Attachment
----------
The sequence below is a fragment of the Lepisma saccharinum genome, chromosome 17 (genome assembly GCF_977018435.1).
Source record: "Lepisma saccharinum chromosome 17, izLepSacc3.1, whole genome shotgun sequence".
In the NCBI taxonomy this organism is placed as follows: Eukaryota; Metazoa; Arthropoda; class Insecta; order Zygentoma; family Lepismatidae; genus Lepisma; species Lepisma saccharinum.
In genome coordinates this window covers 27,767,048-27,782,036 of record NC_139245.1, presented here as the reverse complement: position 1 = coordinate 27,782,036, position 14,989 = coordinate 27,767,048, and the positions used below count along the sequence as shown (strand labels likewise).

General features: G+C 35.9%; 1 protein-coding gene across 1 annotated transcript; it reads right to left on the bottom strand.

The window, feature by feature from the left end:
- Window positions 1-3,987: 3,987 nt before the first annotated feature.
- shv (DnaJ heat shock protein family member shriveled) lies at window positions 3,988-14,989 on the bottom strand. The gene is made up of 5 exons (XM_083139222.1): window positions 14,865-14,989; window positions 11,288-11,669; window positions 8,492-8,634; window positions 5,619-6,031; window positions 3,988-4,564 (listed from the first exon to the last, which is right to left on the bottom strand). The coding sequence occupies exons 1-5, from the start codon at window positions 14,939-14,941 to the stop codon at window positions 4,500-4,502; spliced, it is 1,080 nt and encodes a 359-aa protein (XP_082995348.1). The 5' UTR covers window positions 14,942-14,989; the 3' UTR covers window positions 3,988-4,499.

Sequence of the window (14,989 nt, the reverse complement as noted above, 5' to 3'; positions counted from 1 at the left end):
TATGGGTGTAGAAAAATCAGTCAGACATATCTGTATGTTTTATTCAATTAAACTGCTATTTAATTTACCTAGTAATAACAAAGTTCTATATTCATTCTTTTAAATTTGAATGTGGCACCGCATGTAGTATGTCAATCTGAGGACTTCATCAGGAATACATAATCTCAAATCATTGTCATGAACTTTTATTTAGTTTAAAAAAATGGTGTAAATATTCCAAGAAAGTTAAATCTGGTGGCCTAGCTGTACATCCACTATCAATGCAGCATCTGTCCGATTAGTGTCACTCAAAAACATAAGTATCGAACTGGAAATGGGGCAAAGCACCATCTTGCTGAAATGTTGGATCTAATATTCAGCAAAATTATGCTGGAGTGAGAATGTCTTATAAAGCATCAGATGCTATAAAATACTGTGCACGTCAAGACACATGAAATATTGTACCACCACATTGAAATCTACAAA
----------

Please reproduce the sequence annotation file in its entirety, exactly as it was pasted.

The sequence below is a fragment of the Lepisma saccharinum genome, chromosome 17 (genome assembly GCF_977018435.1).
Source record: "Lepisma saccharinum chromosome 17, izLepSacc3.1, whole genome shotgun sequence".
In the NCBI taxonomy this organism is placed as follows: Eukaryota; Metazoa; Arthropoda; class Insecta; order Zygentoma; family Lepismatidae; genus Lepisma; species Lepisma saccharinum.
In genome coordinates this window covers 27,767,048-27,782,036 of record NC_139245.1, presented here as the reverse complement: position 1 = coordinate 27,782,036, position 14,989 = coordinate 27,767,048, and the positions used below count along the sequence as shown (strand labels likewise).

General features: G+C 35.9%; 1 protein-coding gene across 1 annotated transcript; it reads right to left on the bottom strand.

The window, feature by feature from the left end:
- Window positions 1-3,987: 3,987 nt before the first annotated feature.
- shv (DnaJ heat shock protein family member shriveled) lies at window positions 3,988-14,989 on the bottom strand. The gene is made up of 5 exons (XM_083139222.1): window positions 14,865-14,989; window positions 11,288-11,669; window positions 8,492-8,634; window positions 5,619-6,031; window positions 3,988-4,564 (listed from the first exon to the last, which is right to left on the bottom strand). The coding sequence occupies exons 1-5, from the start codon at window positions 14,939-14,941 to the stop codon at window positions 4,500-4,502; spliced, it is 1,080 nt and encodes a 359-aa protein (XP_082995348.1). The 5' UTR covers window positions 14,942-14,989; the 3' UTR covers window positions 3,988-4,499.

Sequence of the window (14,989 nt, the reverse complement as noted above, 5' to 3'; positions counted from 1 at the left end):
TATGGGTGTAGAAAAATCAGTCAGACATATCTGTATGTTTTATTCAATTAAACTGCTATTTAATTTACCTAGTAATAACAAAGTTCTATATTCATTCTTTTAAATTTGAATGTGGCACCGCATGTAGTATGTCAATCTGAGGACTTCATCAGGAATACATAATCTCAAATCATTGTCATGAACTTTTATTTAGTTTAAAAAAATGGTGTAAATATTCCAAGAAAGTTAAATCTGGTGGCCTAGCTGTACATCCACTATCAATGCAGCATCTGTCCGATTAGTGTCACTCAAAAACATAAGTATCGAACTGGAAATGGGGCAAAGCACCATCTTGCTGAAATGTTGGATCTAATATTCAGCAAAATTATGCTGGAGTGAGAATGTCTTATAAAGCATCAGATGCTATAAAATACTGTGCACGTCAAGACACATGAAATATTGTACCACCACATTGAAATCTACAAA